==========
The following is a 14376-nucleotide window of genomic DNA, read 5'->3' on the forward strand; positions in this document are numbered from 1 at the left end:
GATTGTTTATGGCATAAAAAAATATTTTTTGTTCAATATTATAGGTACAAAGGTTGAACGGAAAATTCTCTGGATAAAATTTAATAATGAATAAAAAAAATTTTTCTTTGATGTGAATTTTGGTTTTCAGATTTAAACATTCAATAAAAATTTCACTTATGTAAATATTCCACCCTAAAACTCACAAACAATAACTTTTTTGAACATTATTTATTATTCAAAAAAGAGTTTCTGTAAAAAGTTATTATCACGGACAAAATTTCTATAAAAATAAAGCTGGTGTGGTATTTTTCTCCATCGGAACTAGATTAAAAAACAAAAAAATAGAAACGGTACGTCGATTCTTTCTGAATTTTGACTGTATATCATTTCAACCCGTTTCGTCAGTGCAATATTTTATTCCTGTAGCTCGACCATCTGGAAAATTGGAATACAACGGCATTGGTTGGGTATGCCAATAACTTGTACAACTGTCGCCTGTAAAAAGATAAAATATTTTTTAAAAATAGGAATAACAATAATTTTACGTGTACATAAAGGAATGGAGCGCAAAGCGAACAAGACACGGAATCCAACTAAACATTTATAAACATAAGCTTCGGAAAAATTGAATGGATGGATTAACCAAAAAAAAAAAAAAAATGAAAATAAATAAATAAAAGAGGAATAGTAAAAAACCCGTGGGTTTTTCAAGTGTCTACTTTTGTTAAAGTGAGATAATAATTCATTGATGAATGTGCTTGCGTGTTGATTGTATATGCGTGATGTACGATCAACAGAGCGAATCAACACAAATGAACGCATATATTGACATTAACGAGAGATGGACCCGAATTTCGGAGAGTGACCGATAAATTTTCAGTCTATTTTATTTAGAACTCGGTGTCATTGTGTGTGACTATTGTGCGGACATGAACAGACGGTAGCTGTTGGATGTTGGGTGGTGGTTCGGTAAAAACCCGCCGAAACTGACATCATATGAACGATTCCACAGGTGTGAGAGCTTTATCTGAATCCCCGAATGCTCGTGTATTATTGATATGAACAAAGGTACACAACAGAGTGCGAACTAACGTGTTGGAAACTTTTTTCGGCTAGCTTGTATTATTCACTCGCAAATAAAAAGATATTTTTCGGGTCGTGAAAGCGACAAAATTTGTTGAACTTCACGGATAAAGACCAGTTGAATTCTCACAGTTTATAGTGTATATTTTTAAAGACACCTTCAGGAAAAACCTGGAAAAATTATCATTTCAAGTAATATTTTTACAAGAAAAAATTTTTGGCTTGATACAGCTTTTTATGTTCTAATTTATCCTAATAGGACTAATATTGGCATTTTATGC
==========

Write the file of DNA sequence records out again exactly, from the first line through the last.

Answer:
The following is a 14376-nucleotide window of genomic DNA, read 5'->3' on the forward strand; positions in this document are numbered from 1 at the left end:
GATTGTTTATGGCATAAAAAAATATTTTTTGTTCAATATTATAGGTACAAAGGTTGAACGGAAAATTCTCTGGATAAAATTTAATAATGAATAAAAAAAATTTTTCTTTGATGTGAATTTTGGTTTTCAGATTTAAACATTCAATAAAAATTTCACTTATGTAAATATTCCACCCTAAAACTCACAAACAATAACTTTTTTGAACATTATTTATTATTCAAAAAAGAGTTTCTGTAAAAAGTTATTATCACGGACAAAATTTCTATAAAAATAAAGCTGGTGTGGTATTTTTCTCCATCGGAACTAGATTAAAAAACAAAAAAATAGAAACGGTACGTCGATTCTTTCTGAATTTTGACTGTATATCATTTCAACCCGTTTCGTCAGTGCAATATTTTATTCCTGTAGCTCGACCATCTGGAAAATTGGAATACAACGGCATTGGTTGGGTATGCCAATAACTTGTACAACTGTCGCCTGTAAAAAGATAAAATATTTTTTAAAAATAGGAATAACAATAATTTTACGTGTACATAAAGGAATGGAGCGCAAAGCGAACAAGACACGGAATCCAACTAAACATTTATAAACATAAGCTTCGGAAAAATTGAATGGATGGATTAACCAAAAAAAAAAAAAAAATGAAAATAAATAAATAAAAGAGGAATAGTAAAAAACCCGTGGGTTTTTCAAGTGTCTACTTTTGTTAAAGTGAGATAATAATTCATTGATGAATGTGCTTGCGTGTTGATTGTATATGCGTGATGTACGATCAACAGAGCGAATCAACACAAATGAACGCATATATTGACATTAACGAGAGATGGACCCGAATTTCGGAGAGTGACCGATAAATTTTCAGTCTATTTTATTTAGAACTCGGTGTCATTGTGTGTGACTATTGTGCGGACATGAACAGACGGTAGCTGTTGGATGTTGGGTGGTGGTTCGGTAAAAACCCGCCGAAACTGACATCATATGAACGATTCCACAGGTGTGAGAGCTTTATCTGAATCCCCGAATGCTCGTGTATTATTGATATGAACAAAGGTACACAACAGAGTGCGAACTAACGTGTTGGAAACTTTTTTCGGCTAGCTTGTATTATTCACTCGCAAATAAAAAGATATTTTTCGGGTCGTGAAAGCGACAAAATTTGTTGAACTTCACGGATAAAGACCAGTTGAATTCTCACAGTTTATAGTGTATATTTTTAAAGACACCTTCAGGAAAAACCTGGAAAAATTATCATTTCAAGTAATATTTTTACAAGAAAAAATTTTTGGCTTGATACAGCTTTTTATGTTCTAATTTATCCTAATAGGACTAATATTGGCATTTTATGC